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To understand the true spirit of the marvelous California game and summer rite known as Over the Line, one only has to know that The Incredible Spinny Bunch set a personal record this year by advancing to the fourth round of the world championship tournament on the strength of a bye, a loss and a forfeit. Spinny also caught a ball for the first time and got a hit too. "They announced it over the loudspeakers," he said.
As if it were not already obvious, The Incredible Spinny Bunch is called The Incredible Spinny Bunch because Spinny is always spinning out. He wears a green cap with a propeller on top. He used to have a string that you could pull and the propeller would spin off into the distance. Now there is no string and the propeller must be spun by hand. Friends say this is a sure sign that Spinny is growing up. He is 43. He drives a lumber truck in the off-season. The Incredible Spinny Bunch says his only worry is that if his propeller ever starts going in reverse, he will spin himself into the ground.
At the other end of the Over the Line spectrum is Ron Trim, 28, a shoring-equipment salesman who takes the game seriously. He has fractured his leg playing OTL. Twice. Trim says, "People think this is a loose deal played by freaked-out fools. No go. We're dedicated. Twenty-five teams out here, you won't see a beer can in their hands. Guys can't sleep at night playing Over the Line."
Somewhere in the middle of all this are Mr. and Mrs. Over the Line, Royal and Debbie Clarke, a May-December couple who work the T shirt stand at the OTL tournament. Royal, a San Diegan who is 40 and delivers laundry to the underwater demolition teams "at the base," helped invent the game 23 years ago. His team won the championship in 1962, and he has been trying to repeat ever since. In the meantime he married Debbie, 25, a beach star whom everybody was pursuing, then watched as her team took the women's crown two years running.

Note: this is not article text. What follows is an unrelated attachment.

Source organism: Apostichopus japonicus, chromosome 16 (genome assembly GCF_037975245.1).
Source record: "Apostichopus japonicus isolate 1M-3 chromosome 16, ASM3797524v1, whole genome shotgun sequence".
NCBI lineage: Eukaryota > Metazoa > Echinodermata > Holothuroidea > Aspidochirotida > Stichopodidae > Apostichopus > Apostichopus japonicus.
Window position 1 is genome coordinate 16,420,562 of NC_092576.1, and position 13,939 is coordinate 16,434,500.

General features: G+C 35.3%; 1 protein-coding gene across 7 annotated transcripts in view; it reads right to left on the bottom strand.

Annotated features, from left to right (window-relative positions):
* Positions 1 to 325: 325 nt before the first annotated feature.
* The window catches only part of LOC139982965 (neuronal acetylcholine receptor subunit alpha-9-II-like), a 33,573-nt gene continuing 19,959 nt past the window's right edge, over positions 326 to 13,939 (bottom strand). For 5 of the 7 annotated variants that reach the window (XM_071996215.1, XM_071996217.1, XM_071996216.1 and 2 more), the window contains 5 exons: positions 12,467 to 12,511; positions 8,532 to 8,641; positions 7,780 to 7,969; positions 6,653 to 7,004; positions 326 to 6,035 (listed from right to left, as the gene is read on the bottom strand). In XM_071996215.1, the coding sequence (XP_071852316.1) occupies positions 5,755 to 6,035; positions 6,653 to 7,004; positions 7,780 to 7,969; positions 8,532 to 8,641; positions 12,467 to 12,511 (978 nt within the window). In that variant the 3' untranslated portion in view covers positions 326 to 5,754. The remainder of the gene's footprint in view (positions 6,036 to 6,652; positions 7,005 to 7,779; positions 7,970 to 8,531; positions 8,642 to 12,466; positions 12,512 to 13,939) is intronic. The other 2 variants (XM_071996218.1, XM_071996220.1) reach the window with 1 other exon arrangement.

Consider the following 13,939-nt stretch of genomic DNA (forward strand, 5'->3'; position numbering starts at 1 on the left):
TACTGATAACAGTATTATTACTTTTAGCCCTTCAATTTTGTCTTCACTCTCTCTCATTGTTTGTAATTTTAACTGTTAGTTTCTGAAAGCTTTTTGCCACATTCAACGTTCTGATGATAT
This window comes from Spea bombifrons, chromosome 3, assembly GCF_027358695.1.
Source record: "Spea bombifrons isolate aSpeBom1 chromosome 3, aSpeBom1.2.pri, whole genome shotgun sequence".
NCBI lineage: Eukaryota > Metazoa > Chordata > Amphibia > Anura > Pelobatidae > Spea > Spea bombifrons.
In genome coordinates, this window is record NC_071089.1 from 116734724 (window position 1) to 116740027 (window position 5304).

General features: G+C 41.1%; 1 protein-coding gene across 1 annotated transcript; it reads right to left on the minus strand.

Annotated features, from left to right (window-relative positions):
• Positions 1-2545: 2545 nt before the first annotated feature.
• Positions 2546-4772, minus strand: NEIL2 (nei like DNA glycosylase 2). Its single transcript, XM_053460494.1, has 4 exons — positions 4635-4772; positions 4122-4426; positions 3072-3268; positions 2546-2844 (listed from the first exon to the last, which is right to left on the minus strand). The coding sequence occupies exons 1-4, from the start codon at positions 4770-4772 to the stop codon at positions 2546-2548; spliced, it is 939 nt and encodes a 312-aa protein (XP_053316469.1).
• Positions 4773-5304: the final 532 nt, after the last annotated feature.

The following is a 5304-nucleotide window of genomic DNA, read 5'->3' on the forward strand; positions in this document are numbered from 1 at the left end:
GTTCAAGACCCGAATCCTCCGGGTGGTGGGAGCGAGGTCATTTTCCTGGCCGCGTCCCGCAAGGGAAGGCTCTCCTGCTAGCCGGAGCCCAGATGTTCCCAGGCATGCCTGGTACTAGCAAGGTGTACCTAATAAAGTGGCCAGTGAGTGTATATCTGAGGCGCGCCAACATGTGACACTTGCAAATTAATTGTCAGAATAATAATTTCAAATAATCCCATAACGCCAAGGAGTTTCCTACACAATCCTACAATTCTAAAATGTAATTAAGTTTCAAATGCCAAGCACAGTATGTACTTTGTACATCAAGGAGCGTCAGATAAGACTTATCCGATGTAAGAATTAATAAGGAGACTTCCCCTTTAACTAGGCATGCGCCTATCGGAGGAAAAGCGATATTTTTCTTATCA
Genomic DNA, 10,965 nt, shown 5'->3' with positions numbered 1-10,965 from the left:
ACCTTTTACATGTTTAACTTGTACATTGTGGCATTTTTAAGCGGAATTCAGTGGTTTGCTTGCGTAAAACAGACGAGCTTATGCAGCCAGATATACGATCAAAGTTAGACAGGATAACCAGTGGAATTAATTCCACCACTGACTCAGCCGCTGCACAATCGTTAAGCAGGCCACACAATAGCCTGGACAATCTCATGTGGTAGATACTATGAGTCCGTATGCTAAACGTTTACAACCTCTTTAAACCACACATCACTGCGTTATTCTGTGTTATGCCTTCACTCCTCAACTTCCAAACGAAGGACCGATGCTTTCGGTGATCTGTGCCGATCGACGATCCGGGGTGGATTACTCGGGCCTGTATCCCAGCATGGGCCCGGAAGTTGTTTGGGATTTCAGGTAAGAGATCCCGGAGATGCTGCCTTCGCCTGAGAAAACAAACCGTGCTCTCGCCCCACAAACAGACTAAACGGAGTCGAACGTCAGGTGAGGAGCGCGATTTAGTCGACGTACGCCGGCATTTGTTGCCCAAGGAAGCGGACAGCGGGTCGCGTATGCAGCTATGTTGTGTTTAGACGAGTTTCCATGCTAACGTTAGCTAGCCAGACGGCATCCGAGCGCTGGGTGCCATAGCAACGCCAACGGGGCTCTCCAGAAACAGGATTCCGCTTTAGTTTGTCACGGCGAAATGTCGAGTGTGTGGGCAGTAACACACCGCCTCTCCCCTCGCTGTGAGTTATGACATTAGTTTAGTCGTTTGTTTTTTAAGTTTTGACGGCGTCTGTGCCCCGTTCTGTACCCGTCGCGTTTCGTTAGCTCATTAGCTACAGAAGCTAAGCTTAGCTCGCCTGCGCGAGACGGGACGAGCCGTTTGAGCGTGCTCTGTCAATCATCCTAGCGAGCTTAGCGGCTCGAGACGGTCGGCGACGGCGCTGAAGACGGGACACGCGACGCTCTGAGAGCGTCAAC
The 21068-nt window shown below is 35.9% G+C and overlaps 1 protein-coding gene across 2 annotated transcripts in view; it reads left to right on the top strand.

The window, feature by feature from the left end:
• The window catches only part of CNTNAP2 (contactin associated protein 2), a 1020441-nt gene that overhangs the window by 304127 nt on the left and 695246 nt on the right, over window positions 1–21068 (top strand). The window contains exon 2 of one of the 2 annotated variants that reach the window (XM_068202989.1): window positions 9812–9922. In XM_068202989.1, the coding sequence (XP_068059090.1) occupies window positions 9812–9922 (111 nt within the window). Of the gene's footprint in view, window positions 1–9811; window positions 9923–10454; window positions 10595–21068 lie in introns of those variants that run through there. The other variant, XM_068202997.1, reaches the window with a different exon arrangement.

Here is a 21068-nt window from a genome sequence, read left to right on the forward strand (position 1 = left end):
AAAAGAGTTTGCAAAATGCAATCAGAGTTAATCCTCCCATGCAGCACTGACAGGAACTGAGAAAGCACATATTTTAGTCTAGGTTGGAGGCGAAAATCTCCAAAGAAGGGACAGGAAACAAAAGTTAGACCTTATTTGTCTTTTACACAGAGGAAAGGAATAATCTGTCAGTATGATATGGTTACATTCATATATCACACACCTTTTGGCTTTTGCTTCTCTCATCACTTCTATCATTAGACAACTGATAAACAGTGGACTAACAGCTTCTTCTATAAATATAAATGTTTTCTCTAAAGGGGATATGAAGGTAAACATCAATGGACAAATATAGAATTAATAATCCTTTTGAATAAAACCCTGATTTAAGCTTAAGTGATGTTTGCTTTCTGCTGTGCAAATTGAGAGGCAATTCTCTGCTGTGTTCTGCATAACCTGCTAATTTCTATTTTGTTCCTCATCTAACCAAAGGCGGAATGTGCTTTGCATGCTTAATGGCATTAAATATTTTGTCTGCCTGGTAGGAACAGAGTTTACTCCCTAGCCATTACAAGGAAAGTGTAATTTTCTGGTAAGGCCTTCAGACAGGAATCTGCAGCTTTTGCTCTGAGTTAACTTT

Debbie, who looks like she was born on a sand dune, is kind of healthy. Royal appears to have burrowed out of the ground. His sun-destroyed eyes have been operated on four times and are considered one of the medical wonders of our age. He suffered "gut aches" from eating some bacon left in his van for two weeks. His closest friends call him Weasel. Sources claim Clarke can detail the history of OTL only if contacted before 6 p.m., inasmuch as he is rumored to sip a cocktail or two and is somewhat incoherent past that time. The sources are wrong by about an hour.
But this report is not designed to blow the lid off OTL. No CIA plotting or scandalous Cher and Gregg stuff here. Over the Line is simply a softball game played on the San Diego beaches by three-person teams that are invariably in some stage of undress and inebriation.
The team at bat furnishes its own pitcher, who sits a few feet to the side and tosses the ball to the hitter. The result is sort of a two-person fungo. There is no base running, which is fortunate because there are no bases. The object is to hit the ball on the fly over a line about 20 yards in front of the batter and into a court about 22 yards wide that extends indefinitely.
The three fielders on the opposing team patrol the court in various defensive formations—only girls are allowed to wear gloves—and attempt to make putouts by catching the ball on the fly. There are two kinds of hits—singles and occasional home runs, when the ball goes past the deepest fielder.
The only other rules to worry about are three outs to an inning, five innings to a game and no throwing beer cans or disrobing completely on the playing field. These last two rules were made to be broken.
Over the Line began in 1953 when a few lifeguards and a fellow named Ron LaPolice found the volleyball courts at Old Mission Beach so crowded they had to come up with another game. LaPolice stepped off the court and a diversion (some say a perversion) was born.